Why patients go the traditional healers
Katz, S. H.
Kimani, Violet N.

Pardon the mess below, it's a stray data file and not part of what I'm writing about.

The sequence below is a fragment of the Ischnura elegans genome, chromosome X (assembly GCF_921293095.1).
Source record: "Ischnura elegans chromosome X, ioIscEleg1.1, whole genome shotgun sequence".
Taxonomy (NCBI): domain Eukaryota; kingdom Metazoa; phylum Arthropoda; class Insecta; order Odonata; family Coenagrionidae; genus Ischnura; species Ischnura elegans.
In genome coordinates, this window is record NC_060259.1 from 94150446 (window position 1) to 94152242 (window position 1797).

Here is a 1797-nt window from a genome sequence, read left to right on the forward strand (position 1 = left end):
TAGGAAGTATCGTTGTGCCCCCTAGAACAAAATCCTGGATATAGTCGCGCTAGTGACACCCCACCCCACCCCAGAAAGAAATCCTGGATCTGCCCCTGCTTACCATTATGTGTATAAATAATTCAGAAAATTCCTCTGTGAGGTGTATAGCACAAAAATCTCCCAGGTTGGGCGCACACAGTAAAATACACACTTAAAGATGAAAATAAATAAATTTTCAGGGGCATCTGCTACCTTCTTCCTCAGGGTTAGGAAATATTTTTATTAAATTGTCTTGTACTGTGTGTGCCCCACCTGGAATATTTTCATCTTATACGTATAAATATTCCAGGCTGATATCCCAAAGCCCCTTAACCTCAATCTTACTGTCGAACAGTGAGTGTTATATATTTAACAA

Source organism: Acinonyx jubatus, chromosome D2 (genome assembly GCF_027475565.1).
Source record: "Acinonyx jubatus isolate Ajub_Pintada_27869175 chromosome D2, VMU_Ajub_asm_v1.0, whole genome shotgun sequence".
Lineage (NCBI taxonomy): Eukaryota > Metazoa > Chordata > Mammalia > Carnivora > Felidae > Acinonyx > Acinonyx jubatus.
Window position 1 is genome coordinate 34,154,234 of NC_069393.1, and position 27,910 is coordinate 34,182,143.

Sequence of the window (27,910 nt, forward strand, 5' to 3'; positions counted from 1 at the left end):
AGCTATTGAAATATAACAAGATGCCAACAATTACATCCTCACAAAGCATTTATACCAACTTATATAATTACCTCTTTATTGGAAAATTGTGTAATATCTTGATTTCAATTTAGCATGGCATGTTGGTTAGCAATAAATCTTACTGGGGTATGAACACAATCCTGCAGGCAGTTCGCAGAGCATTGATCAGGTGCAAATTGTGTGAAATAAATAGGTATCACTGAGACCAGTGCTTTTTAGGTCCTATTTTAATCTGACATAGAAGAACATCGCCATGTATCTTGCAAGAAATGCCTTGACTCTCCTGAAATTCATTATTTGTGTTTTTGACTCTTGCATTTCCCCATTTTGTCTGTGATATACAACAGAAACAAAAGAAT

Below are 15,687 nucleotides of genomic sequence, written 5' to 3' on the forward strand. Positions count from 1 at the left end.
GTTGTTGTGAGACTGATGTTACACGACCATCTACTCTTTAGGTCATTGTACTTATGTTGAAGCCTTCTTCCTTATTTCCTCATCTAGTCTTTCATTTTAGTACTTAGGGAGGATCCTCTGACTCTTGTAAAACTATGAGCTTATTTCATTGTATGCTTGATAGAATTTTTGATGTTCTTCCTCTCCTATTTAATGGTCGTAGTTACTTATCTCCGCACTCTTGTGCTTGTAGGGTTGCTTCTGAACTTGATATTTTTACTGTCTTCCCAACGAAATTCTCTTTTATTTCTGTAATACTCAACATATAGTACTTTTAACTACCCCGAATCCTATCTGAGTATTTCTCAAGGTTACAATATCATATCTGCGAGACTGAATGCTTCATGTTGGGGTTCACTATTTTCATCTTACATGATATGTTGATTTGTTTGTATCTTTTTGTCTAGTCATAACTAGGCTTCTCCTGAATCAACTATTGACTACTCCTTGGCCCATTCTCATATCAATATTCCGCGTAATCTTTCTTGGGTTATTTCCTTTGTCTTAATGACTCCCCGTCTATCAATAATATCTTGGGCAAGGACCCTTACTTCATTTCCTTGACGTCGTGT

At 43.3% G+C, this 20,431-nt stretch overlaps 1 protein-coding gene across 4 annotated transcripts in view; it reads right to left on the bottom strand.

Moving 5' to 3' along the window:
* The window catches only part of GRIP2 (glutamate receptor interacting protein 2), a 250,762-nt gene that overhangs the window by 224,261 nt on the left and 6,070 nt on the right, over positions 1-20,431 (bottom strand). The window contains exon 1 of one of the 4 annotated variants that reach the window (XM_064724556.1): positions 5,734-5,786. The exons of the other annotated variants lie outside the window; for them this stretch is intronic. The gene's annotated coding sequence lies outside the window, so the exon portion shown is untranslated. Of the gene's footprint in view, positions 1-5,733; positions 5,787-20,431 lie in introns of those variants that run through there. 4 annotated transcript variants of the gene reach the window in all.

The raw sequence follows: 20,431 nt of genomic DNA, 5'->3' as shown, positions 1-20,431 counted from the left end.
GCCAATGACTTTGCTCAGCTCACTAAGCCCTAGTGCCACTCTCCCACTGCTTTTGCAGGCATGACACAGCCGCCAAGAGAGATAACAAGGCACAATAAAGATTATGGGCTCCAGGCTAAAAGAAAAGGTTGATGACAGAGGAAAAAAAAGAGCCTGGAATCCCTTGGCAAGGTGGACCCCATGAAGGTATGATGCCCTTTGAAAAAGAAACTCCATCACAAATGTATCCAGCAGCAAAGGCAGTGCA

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Even in cines where western medicine is accessible and available patients consult traditional medical practitioners (waganga), often postponing or dis¬continuing medical treatment to do so (1,2). A large measure of the tradi¬tional healers' popularity is attributable to the personal attention that they give their clients. A composite description of such a patient, her history, reasons and experiences is given. Sensitivity to patients' ideas about modern health care, traditional beliefs and the illness experience can enhance patients' compliance with prescribed regimens. An urban patient who consults a traditional medical practitioner (mganga) for the first time mayor may not know what to expect. He or she may have heard stories of cures following ritual ceremonies and of potent herbal remedies or may remember having been taken for such treatment as a child. On the other hand, if the patient comes from a strong Christian background, great care may have been taken to shield the growing children from all contact with and knowledge of beliefs and practices considered dangerous and wicked. The decision to consult a traditional practitioner is not made lightly. Almost all patients, when confronted with a medical problem which appears beyond the scope of home remedies, first seek western medical help when it is available. In the cities, this means that most patients found in a mganga's clinic have already been treated in modern dispensaries, hospitals or doctors' offices for the presenting complaint or for a similar complaint in the past. It also means that these patients were not satisfied with the care given or the results obtained, and are willing to pay for relief and a satisfactory and satisfyiqg solution to their problems. It is false to assume that traditional medicine is cheaper than scientific medicine. In cities where the government sponsored medical services are free, or the charge is minimal, traditional medical practitioners always charge, some stating that the medicine will not work unless paid for.